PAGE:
Species of Coffee

Coffee buyers divide the world's coffee production into three main categories: "high-grown mild," "Brazilian," and "Robusta."

High-grown mild coffees demand the highest prices on the world market. The coffee tree will not tolerate frost, but will not flourish when temperatures are extremely high either. This means coffee grows best in certain well-watered, mountainous regions of the tropics. High-grown mild coffees, no matter where they come from, are grown at altitudes over 2,000 feet above sea level, usually between 4,000 and 6,000 feet. They are also produced from berries that are picked only when ripe, and prepared with care. The responsible specialty coffee roaster uses only the finest high-grown mild coffees.

The use of the term "Brazilian" to describe the next most preferred group of coffees is misleading, since Brazil also produces excellent mild coffees. The trade term "Brazilian," however, refers to lower-grade coffees which are grown at low altitudes on vast plantations and mass harvested. These coffees at best have a middle-of-the-road, neutral flavor, with a flat aroma. Most decent commercial blends contain large proportions of "Brazilian," with smaller additions of high-grown milds.

Both "high-grown mild" and "Brazilian" coffees are produced from plants which belong to the botanical species Coffea Arabica. The Arabica is the original coffee plant; it still grows wild in Ethiopia, and was first cultivated in Yemen at the southern tip of the Arabian peninsula. Coffea Arabica was then carried around the world by coffee-hooked devotees, much as European wine grapes spread to form the basis of the world's wine industry. All specialty coffees come from Coffea arabica stock, which still makes up the majority of the world's production.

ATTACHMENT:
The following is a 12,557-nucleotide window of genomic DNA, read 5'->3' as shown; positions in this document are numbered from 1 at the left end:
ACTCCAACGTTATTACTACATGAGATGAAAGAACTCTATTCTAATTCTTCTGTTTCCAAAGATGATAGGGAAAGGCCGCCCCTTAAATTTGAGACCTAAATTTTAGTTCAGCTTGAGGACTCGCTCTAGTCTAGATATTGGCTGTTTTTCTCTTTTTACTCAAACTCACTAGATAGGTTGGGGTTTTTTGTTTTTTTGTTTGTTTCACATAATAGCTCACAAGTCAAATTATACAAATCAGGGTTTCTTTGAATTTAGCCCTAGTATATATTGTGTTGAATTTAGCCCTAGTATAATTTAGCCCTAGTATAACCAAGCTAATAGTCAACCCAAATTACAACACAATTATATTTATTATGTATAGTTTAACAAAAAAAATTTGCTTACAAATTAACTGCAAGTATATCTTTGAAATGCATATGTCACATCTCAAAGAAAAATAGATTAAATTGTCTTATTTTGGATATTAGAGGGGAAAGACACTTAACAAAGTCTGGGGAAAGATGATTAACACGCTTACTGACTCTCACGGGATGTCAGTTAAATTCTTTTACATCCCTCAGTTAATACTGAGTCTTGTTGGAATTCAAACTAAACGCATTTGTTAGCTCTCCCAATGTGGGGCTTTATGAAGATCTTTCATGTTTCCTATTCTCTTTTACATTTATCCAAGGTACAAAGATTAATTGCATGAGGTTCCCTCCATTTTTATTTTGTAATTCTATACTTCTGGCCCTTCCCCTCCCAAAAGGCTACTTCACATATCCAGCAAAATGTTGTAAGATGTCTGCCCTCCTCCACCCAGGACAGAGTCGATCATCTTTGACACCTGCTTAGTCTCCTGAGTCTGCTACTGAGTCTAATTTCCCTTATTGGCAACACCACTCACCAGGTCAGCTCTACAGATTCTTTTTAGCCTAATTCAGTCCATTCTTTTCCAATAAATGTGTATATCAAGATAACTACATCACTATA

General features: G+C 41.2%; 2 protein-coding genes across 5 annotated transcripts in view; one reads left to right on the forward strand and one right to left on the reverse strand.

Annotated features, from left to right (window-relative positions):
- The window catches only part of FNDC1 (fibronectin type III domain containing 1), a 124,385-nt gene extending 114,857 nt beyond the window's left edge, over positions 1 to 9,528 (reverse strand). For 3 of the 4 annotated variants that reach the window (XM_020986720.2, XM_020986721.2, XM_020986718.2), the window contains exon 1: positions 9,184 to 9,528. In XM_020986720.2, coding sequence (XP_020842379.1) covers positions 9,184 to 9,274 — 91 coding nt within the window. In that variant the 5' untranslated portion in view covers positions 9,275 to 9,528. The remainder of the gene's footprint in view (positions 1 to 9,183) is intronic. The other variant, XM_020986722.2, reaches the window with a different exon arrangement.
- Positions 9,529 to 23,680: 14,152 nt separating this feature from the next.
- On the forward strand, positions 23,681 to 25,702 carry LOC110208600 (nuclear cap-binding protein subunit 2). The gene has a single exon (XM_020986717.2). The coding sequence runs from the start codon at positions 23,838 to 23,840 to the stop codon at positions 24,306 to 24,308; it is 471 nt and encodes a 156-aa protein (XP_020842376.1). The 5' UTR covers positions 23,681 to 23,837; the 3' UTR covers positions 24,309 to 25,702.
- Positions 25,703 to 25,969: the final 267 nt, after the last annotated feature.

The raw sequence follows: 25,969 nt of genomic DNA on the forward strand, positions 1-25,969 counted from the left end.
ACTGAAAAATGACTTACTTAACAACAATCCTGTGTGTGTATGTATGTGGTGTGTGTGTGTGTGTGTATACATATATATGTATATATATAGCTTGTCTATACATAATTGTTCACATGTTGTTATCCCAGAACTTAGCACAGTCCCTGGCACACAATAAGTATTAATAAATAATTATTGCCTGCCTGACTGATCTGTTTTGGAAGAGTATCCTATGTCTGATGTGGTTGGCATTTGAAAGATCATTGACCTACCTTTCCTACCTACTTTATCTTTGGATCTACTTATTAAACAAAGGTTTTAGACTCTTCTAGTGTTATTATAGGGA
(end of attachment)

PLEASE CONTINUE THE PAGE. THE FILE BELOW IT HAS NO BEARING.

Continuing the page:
Many other species of coffee tree grow wild in Africa, however, and one, the Coffea Robusta, has grown to major importance in world markets. The main advantages of the robusta are its resistance to disease, and the fact that it will grow successfully at lower altitudes than Coffea Arabica. The bean, however, does not have the fragrance or flavor of the best arabica or even a decent Brazilian, and demands the lowest prices in the world market. Robusta is used as a component in the cheapest American commercial coffees, especially instant coffees.